Does Forgiveness Make a Difference?

The comment from V.E.G. to my “Revenge I” post is a good starting point. After an act that severely damages someone, when is a statement of forgiveness enough to make a difference? Or from the other side, when is an   apology enough?

Well, obviously it depends on what has happened and the circumstances. One could say that Adam Lanza apologized to the children he killed by killing himself and killing his mother. Perhaps. But we also know that Adam’s suicide had more complicated motives. Mr. Parker, the father of one of the victims, gave a reasonable comment to the world when he apologized for his son’s acts. But can he even apologize for his son, and what is the power of that statement to a grieving parent? Dr. Scapegoat talks about a much longer and more complicated process.

There is a wealth of data on the factors in play which determines how long scapegoating trauma lasts: the intensity of the insult and the situation in which it occurs, the victim’s age, personality, strengths, etc. Perhaps the most critical variable is the amount of support the victim receives at the time and ongoing. But scapegoating is always a major trauma and all these factors do not adequately predict the end game. What we can count on is that no one emerges from these experiences unscathed or untransformed.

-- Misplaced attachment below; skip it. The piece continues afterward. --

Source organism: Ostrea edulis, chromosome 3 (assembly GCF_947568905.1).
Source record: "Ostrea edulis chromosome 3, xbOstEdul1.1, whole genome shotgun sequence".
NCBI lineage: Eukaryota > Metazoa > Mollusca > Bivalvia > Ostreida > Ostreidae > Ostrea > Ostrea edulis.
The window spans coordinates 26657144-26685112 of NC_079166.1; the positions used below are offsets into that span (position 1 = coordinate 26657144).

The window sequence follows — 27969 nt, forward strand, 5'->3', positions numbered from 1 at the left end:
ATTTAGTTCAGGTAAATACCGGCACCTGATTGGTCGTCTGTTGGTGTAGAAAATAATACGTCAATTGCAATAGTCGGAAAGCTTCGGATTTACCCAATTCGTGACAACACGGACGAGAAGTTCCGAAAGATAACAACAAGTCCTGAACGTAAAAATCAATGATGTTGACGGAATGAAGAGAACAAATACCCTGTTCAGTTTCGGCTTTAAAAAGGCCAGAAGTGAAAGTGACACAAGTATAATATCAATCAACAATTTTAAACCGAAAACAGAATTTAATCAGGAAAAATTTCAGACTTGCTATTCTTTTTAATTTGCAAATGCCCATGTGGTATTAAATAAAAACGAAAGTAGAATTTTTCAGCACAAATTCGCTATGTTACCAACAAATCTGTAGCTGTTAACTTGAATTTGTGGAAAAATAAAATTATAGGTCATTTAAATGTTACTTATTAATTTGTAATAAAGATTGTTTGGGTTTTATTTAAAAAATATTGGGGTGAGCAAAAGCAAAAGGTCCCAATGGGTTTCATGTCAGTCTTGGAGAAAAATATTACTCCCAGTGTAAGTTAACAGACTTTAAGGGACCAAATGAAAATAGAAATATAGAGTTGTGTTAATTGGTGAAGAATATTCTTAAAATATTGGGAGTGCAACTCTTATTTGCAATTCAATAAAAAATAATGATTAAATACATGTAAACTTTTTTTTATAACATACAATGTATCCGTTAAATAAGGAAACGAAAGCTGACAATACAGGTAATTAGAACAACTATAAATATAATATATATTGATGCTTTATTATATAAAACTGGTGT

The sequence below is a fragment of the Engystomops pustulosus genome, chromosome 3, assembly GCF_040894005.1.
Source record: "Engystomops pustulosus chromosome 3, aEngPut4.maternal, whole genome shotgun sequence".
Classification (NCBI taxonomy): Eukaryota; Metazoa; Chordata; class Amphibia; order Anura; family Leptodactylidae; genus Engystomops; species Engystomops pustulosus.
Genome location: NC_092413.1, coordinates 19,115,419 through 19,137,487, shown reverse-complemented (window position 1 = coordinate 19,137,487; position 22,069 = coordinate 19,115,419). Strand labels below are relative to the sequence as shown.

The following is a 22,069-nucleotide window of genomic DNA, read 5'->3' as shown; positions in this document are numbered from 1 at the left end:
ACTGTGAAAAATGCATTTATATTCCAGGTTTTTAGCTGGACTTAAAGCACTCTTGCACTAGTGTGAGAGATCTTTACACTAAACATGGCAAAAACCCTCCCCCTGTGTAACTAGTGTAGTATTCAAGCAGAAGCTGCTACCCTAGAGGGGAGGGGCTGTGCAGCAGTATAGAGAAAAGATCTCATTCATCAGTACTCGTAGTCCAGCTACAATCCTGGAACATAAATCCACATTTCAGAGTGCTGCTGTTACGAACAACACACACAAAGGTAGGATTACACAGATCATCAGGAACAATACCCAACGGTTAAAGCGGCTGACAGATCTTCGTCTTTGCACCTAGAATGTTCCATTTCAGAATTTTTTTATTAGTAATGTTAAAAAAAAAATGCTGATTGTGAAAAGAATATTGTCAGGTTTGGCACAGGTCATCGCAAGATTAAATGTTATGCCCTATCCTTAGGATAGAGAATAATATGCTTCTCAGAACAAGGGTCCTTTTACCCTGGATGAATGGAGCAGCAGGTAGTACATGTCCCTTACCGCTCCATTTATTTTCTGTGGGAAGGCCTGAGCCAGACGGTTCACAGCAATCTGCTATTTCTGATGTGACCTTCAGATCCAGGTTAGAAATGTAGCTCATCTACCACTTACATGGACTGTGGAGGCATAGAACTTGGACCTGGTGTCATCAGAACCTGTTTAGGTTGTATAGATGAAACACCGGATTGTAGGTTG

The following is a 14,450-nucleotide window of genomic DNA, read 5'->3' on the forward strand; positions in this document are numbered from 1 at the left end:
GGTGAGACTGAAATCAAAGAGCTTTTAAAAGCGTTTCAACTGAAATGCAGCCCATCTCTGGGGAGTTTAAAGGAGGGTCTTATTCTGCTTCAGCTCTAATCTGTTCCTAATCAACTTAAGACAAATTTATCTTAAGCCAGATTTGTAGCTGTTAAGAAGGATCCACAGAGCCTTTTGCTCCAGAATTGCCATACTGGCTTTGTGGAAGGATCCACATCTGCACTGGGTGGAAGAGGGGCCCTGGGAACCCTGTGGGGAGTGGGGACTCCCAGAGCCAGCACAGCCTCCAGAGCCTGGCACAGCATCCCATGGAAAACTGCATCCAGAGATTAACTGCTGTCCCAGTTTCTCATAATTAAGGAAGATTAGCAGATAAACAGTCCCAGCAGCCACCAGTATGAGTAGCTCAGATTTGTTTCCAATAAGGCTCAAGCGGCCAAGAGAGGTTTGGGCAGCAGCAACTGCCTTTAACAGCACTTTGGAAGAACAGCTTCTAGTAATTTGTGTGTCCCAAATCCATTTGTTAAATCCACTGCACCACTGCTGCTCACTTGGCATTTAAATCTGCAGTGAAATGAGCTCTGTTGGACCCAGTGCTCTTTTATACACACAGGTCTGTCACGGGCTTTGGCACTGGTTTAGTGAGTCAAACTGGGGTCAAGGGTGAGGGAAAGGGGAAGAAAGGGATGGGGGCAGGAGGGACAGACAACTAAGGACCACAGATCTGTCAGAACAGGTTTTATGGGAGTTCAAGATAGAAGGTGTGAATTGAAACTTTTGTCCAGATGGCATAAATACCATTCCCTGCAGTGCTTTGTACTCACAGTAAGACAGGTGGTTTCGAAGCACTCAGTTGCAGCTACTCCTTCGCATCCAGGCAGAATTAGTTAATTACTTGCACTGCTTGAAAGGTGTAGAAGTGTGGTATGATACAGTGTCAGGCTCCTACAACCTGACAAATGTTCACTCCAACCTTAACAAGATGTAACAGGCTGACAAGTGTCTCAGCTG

Data on the long-term effects of bullying, a prevalent from of scapegoating in children, was recently presented in the journal JAMA Psychiatry by Catherine P. Bradshaw, deputy director of the Center for the Prevention of Youth Violence at Johns Hopkins University. The lead author found that “being a victim of bullying is having an effect a decade later, above and beyond other psychiatric problems or factors.” This study is talking about massive effects on the subjects compared to a control group on issues like depression and suicidal thoughts, agoraphobia, panic attacks and other anxiety disorders.

What does this have to do with revenge? As the above study suggests, the feelings generated by scapegoating, including feelings of revenge, do not just go away. Many therapists who treat adults who have been bullied or otherwise scapegoated as kids have learned that there is no real “cure” for this trauma, only adaptation and transformation. Psychiatric illness is a negative outcome; becoming a healing professional, philanthropist or activist who helps other scapegoasts is a positive outcome. And there is everything in between. Harnessing the feelings of revenge in a productive way is a powerful help, perhaps a necessity, in energizing the child scapegoat towards a good outcome as an adult.

Writing my Revenge, Inc. thrillers was one way for me to understand the role of revenge in people and groups working through their scapegoating traumas. In Cloud of Terns, Revenge Inc., through Wiley and Dave, gave Renata Champagne a way to reactivate her life after being raped in a fraternity house. In Revenge of the Scapegoat, the latest title, I follow what Debra Jean Lieberman, a post-doc scientist, might need from the energies of revenge to reclaim her life after being victimized by her super scientist boss. And in my next  book, The Killing Chord, I explore what role revenge might play in helping a famous composer regain his creativity and ability to father after losing much of his family in a fire set by an antagonist.

More about the tentative conclusions of this fictional exploration into revenge in the next post.


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